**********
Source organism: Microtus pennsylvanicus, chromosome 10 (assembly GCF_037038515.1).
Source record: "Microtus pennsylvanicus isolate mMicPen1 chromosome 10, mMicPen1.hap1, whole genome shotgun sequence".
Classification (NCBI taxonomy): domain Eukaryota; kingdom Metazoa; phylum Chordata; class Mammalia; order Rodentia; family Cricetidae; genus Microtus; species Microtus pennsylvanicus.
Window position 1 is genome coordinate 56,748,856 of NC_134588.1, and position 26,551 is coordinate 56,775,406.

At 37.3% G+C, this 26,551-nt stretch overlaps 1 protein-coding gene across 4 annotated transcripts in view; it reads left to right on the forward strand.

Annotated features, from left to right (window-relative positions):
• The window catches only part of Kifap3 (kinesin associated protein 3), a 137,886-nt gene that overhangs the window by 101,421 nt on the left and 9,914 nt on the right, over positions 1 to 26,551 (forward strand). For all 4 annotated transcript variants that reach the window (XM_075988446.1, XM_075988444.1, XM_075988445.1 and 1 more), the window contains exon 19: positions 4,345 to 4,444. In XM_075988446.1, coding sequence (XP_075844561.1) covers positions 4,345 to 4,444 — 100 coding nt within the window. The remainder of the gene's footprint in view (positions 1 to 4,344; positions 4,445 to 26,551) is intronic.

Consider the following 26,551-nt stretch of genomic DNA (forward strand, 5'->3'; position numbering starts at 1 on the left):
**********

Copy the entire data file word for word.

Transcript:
Source organism: Microtus pennsylvanicus, chromosome 10 (assembly GCF_037038515.1).
Source record: "Microtus pennsylvanicus isolate mMicPen1 chromosome 10, mMicPen1.hap1, whole genome shotgun sequence".
Classification (NCBI taxonomy): domain Eukaryota; kingdom Metazoa; phylum Chordata; class Mammalia; order Rodentia; family Cricetidae; genus Microtus; species Microtus pennsylvanicus.
Window position 1 is genome coordinate 56,748,856 of NC_134588.1, and position 26,551 is coordinate 56,775,406.

At 37.3% G+C, this 26,551-nt stretch overlaps 1 protein-coding gene across 4 annotated transcripts in view; it reads left to right on the forward strand.

Annotated features, from left to right (window-relative positions):
• The window catches only part of Kifap3 (kinesin associated protein 3), a 137,886-nt gene that overhangs the window by 101,421 nt on the left and 9,914 nt on the right, over positions 1 to 26,551 (forward strand). For all 4 annotated transcript variants that reach the window (XM_075988446.1, XM_075988444.1, XM_075988445.1 and 1 more), the window contains exon 19: positions 4,345 to 4,444. In XM_075988446.1, coding sequence (XP_075844561.1) covers positions 4,345 to 4,444 — 100 coding nt within the window. The remainder of the gene's footprint in view (positions 1 to 4,344; positions 4,445 to 26,551) is intronic.

Consider the following 26,551-nt stretch of genomic DNA (forward strand, 5'->3'; position numbering starts at 1 on the left):